Fighting has waned in the capital but continued in pockets around the country with rebels, from a base in a nearby village, determined to maintain control of the Tripoli International Airport, CNN reported Saturday.
Rebels in the capital are exploring a network of underground tunnels that connect Col. Moammar Gadhafi's Bab al-Aziziya compound to the airport.
U.N. Secretary-General Ban Ki-moon said, "All agreed that the crisis in Libya has entered a new and decisive phase. All agreed, as well, on the importance of a smooth transition," referring to talks with the League of Arab States and the African Union, which opposes the release of frozen Libyan assets until the "formation of an inclusive transitional government."
The group includes Algeria and Chad, two countries where Gadhafi may turn to for protection if he manages to flee Libya.
Rebels have offered a $1.4 million reward to anyone who captures Gadhafi dead or alive.
Ban, meanwhile, said millions of people around Tripoli are at risk due to the lack of food, water and medicine.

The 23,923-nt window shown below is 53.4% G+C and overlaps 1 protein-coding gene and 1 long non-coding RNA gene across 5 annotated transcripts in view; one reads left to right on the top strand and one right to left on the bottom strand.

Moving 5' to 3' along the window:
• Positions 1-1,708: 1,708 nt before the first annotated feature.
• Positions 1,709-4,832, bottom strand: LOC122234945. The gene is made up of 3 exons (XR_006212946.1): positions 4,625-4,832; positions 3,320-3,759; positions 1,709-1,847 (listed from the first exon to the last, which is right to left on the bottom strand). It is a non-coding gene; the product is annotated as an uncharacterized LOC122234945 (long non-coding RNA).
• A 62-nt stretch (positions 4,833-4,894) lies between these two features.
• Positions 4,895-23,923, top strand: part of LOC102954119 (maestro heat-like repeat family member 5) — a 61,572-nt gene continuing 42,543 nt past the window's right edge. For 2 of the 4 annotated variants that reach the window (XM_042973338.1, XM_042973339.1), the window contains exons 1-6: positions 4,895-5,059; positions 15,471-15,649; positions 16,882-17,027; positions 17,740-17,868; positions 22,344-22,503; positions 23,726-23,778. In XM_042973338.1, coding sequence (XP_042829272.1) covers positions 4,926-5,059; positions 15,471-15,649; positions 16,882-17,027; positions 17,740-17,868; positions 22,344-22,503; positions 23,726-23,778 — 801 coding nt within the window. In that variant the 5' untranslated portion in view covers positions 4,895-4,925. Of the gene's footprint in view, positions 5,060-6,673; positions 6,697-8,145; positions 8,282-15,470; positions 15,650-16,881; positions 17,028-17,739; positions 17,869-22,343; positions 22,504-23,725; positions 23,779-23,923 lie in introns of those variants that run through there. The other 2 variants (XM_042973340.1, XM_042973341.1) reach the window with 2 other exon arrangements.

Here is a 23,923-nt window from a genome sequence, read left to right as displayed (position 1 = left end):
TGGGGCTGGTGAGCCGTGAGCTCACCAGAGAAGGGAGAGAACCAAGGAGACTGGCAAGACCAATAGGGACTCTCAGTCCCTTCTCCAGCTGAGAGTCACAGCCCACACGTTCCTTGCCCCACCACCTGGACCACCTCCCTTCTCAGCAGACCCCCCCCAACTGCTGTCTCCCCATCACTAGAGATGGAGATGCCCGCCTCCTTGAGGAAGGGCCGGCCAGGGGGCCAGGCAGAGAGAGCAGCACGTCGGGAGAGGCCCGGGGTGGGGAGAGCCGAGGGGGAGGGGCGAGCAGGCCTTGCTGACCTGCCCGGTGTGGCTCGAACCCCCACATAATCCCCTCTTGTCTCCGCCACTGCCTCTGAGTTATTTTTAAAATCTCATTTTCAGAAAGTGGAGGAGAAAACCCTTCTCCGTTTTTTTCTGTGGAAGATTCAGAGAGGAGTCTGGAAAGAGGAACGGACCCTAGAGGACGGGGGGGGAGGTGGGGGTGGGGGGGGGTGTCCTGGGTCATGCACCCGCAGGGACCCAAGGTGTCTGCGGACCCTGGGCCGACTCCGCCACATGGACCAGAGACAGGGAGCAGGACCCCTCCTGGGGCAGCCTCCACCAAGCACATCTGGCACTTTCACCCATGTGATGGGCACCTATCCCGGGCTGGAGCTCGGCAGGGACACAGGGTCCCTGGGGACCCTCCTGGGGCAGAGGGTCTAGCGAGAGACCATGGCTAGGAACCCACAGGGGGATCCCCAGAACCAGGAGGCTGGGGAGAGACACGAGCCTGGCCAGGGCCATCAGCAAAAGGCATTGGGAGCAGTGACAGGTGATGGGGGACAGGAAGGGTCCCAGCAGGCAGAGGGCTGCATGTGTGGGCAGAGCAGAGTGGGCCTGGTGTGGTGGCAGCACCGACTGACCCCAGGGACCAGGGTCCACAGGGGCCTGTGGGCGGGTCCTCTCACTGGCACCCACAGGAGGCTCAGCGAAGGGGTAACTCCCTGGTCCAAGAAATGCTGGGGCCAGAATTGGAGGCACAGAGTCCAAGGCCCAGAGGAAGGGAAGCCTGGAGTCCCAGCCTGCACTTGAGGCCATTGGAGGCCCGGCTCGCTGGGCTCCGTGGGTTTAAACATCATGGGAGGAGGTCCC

Gadhafi has not been seen recently, but he has urged loyalist to continue to fight in a radio broadcast.
The British Broadcasting Corp. reported continued fighting near the oil port of Ras Lanuf, where rebels have pulled out of range of loyalist artillery to consolidate efforts and begin a campaign to take nearby Sirte, said to be the last major loyalist stronghold.
Rebels in the west have reportedly taken control of a Ras Jdir, a critical border crossing between Libya and Tunisia, which could allow for Libyans to receive much-needed humanitarian aid.
Back in Tripoli, there are reports that some hospital staff have fled with the International Committee of the Red Cross discovering 200 bodies at a hospital in the Abu Salim district.
Some escaped rebel prisoners, meanwhile, have reported loyalist forces killing detainees, which has provoked a response from Amnesty International.
"Loyalist forces in Libya must immediately stop such killings of captives, and both sides must commit to ensuring no harm comes to prisoners in their custody," Amnesty International said.
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